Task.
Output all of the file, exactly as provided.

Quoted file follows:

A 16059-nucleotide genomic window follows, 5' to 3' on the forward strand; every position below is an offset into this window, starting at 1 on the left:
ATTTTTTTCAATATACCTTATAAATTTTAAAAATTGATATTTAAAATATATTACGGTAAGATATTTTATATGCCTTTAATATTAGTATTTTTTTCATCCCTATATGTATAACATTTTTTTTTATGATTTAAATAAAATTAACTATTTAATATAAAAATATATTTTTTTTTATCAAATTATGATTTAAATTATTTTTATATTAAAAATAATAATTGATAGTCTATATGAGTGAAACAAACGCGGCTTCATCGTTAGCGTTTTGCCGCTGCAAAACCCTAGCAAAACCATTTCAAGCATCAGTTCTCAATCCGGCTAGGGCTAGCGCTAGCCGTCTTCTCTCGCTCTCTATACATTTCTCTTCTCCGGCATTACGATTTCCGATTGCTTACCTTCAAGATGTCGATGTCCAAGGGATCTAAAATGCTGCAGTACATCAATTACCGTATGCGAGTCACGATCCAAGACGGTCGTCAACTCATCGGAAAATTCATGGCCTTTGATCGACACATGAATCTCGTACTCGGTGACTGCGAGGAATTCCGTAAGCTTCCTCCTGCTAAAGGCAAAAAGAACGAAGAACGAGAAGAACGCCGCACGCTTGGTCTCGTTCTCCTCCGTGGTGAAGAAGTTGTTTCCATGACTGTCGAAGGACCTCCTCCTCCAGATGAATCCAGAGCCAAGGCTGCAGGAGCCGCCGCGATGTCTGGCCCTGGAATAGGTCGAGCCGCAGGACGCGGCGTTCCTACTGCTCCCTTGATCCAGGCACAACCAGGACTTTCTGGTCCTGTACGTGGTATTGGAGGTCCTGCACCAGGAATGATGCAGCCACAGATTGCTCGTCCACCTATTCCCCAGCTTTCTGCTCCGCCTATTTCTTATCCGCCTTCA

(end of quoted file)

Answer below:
A 16059-nucleotide genomic window follows, 5' to 3' on the forward strand; every position below is an offset into this window, starting at 1 on the left:
ATTTTTTTCAATATACCTTATAAATTTTAAAAATTGATATTTAAAATATATTACGGTAAGATATTTTATATGCCTTTAATATTAGTATTTTTTTCATCCCTATATGTATAACATTTTTTTTTATGATTTAAATAAAATTAACTATTTAATATAAAAATATATTTTTTTTTATCAAATTATGATTTAAATTATTTTTATATTAAAAATAATAATTGATAGTCTATATGAGTGAAACAAACGCGGCTTCATCGTTAGCGTTTTGCCGCTGCAAAACCCTAGCAAAACCATTTCAAGCATCAGTTCTCAATCCGGCTAGGGCTAGCGCTAGCCGTCTTCTCTCGCTCTCTATACATTTCTCTTCTCCGGCATTACGATTTCCGATTGCTTACCTTCAAGATGTCGATGTCCAAGGGATCTAAAATGCTGCAGTACATCAATTACCGTATGCGAGTCACGATCCAAGACGGTCGTCAACTCATCGGAAAATTCATGGCCTTTGATCGACACATGAATCTCGTACTCGGTGACTGCGAGGAATTCCGTAAGCTTCCTCCTGCTAAAGGCAAAAAGAACGAAGAACGAGAAGAACGCCGCACGCTTGGTCTCGTTCTCCTCCGTGGTGAAGAAGTTGTTTCCATGACTGTCGAAGGACCTCCTCCTCCAGATGAATCCAGAGCCAAGGCTGCAGGAGCCGCCGCGATGTCTGGCCCTGGAATAGGTCGAGCCGCAGGACGCGGCGTTCCTACTGCTCCCTTGATCCAGGCACAACCAGGACTTTCTGGTCCTGTACGTGGTATTGGAGGTCCTGCACCAGGAATGATGCAGCCACAGATTGCTCGTCCACCTATTCCCCAGCTTTCTGCTCCGCCTATTTCTTATCCGCCTTCA